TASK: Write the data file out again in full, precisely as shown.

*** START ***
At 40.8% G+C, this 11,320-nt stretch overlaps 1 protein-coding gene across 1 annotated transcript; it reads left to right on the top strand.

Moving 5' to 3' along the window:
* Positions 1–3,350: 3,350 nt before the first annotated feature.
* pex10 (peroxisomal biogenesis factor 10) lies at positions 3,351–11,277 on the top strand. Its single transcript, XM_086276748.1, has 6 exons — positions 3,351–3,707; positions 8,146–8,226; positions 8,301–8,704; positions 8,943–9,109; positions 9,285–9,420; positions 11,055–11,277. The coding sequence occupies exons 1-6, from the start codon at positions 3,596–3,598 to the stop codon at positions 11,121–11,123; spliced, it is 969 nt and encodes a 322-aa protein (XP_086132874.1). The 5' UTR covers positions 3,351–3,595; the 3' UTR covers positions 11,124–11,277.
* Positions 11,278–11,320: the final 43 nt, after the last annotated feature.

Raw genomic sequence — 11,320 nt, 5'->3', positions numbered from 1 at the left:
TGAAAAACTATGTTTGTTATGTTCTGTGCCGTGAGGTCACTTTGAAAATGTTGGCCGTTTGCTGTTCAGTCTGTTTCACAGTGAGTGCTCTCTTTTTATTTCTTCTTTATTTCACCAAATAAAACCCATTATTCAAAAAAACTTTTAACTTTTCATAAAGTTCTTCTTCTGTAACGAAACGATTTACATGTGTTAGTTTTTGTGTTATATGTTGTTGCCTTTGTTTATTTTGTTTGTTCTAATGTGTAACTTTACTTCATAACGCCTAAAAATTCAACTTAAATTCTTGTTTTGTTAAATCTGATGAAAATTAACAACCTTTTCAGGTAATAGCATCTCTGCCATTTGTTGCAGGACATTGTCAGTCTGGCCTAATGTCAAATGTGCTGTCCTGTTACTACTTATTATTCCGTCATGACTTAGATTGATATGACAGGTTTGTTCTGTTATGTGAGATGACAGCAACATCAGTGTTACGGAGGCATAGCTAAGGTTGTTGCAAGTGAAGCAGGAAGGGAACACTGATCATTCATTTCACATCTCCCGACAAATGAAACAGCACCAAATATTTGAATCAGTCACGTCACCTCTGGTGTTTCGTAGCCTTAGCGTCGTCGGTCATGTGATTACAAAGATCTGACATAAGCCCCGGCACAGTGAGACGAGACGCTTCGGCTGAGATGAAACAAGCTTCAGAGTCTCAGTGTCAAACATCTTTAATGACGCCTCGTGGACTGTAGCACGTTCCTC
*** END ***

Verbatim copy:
At 40.8% G+C, this 11,320-nt stretch overlaps 1 protein-coding gene across 1 annotated transcript; it reads left to right on the top strand.

Moving 5' to 3' along the window:
* Positions 1–3,350: 3,350 nt before the first annotated feature.
* pex10 (peroxisomal biogenesis factor 10) lies at positions 3,351–11,277 on the top strand. Its single transcript, XM_086276748.1, has 6 exons — positions 3,351–3,707; positions 8,146–8,226; positions 8,301–8,704; positions 8,943–9,109; positions 9,285–9,420; positions 11,055–11,277. The coding sequence occupies exons 1-6, from the start codon at positions 3,596–3,598 to the stop codon at positions 11,121–11,123; spliced, it is 969 nt and encodes a 322-aa protein (XP_086132874.1). The 5' UTR covers positions 3,351–3,595; the 3' UTR covers positions 11,124–11,277.
* Positions 11,278–11,320: the final 43 nt, after the last annotated feature.

Raw genomic sequence — 11,320 nt, 5'->3', positions numbered from 1 at the left:
TGAAAAACTATGTTTGTTATGTTCTGTGCCGTGAGGTCACTTTGAAAATGTTGGCCGTTTGCTGTTCAGTCTGTTTCACAGTGAGTGCTCTCTTTTTATTTCTTCTTTATTTCACCAAATAAAACCCATTATTCAAAAAAACTTTTAACTTTTCATAAAGTTCTTCTTCTGTAACGAAACGATTTACATGTGTTAGTTTTTGTGTTATATGTTGTTGCCTTTGTTTATTTTGTTTGTTCTAATGTGTAACTTTACTTCATAACGCCTAAAAATTCAACTTAAATTCTTGTTTTGTTAAATCTGATGAAAATTAACAACCTTTTCAGGTAATAGCATCTCTGCCATTTGTTGCAGGACATTGTCAGTCTGGCCTAATGTCAAATGTGCTGTCCTGTTACTACTTATTATTCCGTCATGACTTAGATTGATATGACAGGTTTGTTCTGTTATGTGAGATGACAGCAACATCAGTGTTACGGAGGCATAGCTAAGGTTGTTGCAAGTGAAGCAGGAAGGGAACACTGATCATTCATTTCACATCTCCCGACAAATGAAACAGCACCAAATATTTGAATCAGTCACGTCACCTCTGGTGTTTCGTAGCCTTAGCGTCGTCGGTCATGTGATTACAAAGATCTGACATAAGCCCCGGCACAGTGAGACGAGACGCTTCGGCTGAGATGAAACAAGCTTCAGAGTCTCAGTGTCAAACATCTTTAATGACGCCTCGTGGACTGTAGCACGTTCCTC